Johnson says building a skate park would provide kids with a positive recreational outlet, and offer a “bright spot in our dismal economic [times].”
In 2006, Johnson pushed to have the county budget $100,000 to purchase plans from Gindline, a Seattle-based skate park design and construction company. From Kansas City to Israel, Grindline is renowned for building some of the world’s gnarliest skate parks, following a unique design protocol based on community input.
West side skaters and stakeholders agreed on a 15,000-square-foot design, complete with two bowls, a middle connector, a central green area and lights for night skating. The selected location sits immediately behind the Lahaina Aquatic Center.
Once plans finally met approval, the county budgeted funds for construction of the park in 2009. Currently, construction of the park is caught up in the permitting process, and all earmarked funds must be used by the end of the fiscal year.
“Once it gets built, this skate park is gonna be awesome, but it’s been a little bit slower than usual,” says Micah Shapiro, lead designer for Grindline, adding that the company understands “things move at island time.”
Island time or no, for McNab the skate park is long overdue. “I think it would be a sad sight to see the end of this year approach and go by and not see a skate park built for West Maui,” he says. “These kids over here deserve it, need it and have worked tirelessly for it.”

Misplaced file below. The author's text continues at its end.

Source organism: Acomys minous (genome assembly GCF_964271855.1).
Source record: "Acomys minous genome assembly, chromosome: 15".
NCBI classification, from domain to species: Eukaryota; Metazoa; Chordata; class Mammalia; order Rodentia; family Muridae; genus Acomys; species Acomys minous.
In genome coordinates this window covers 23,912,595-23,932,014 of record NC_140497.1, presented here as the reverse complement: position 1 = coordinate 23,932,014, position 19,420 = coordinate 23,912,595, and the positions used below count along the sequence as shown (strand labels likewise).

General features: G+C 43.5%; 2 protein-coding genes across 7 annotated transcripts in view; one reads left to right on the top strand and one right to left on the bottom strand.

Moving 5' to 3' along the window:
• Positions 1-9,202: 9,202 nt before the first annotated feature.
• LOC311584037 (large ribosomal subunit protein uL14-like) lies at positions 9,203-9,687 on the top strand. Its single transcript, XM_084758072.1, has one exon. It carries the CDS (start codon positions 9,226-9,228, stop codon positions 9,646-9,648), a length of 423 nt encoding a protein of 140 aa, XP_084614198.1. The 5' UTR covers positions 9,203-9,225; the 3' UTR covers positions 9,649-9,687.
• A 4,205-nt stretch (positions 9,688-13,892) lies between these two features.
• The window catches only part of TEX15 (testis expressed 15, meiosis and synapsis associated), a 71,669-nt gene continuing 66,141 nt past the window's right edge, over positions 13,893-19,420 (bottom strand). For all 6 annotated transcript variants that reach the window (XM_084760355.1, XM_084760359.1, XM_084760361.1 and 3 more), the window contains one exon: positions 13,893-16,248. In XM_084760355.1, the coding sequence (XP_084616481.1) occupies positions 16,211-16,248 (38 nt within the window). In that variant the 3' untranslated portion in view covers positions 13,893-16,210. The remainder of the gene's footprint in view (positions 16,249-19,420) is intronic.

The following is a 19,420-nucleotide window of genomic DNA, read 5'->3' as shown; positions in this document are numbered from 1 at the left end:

Maui County and the state as a whole have long failed to recognize the benefits of recreational skateboarding. “Skateboarding has a long history in Hawaii, longer than in most places,” says Scott Shinn, Director of the advocacy group Parents for Skateparks. “Yet Hawaii never responded to the skateboarding boom in the ’70s with skate parks like California and Florida did.” Shinn says a lack of skate parks has forced kids in Hawaii to ride in public places and on private property, which has put an undeserved stigma on a widely popular sport.
“Skateboarding is now in the same league as baseball and football in terms of participation numbers,” Shinn says. “Yet the keiki don’t have a safe and accessible place to enjoy the sport they have chosen.”
One such keiki is the 10-year-old nephew of Pam English, director of the West Maui Taxpayers Association. English has been working closely with McNab in an effort to get the park funded and pushed through the permitting process before year’s end. “It can be tedious,” she says. Despite having to weave through a labyrinthine network of boards, agencies and committees, each with its own unique, sometimes contradictory demands, English remains cautiously optimistic. “I’m really hoping that we can break ground on this before the fourth quarter of 2009” she says.
English recently wrote and received a $450,000 grant from the National Park Service in order to pay for the necessary permitting, landscaping and lighting costs not allocated in the county’s budget. Both Enlgish and McNab say continued public support is needed.
If all goes well, that fake criminal riding fakie down the street might have a place to enjoy his sport in peace. MTW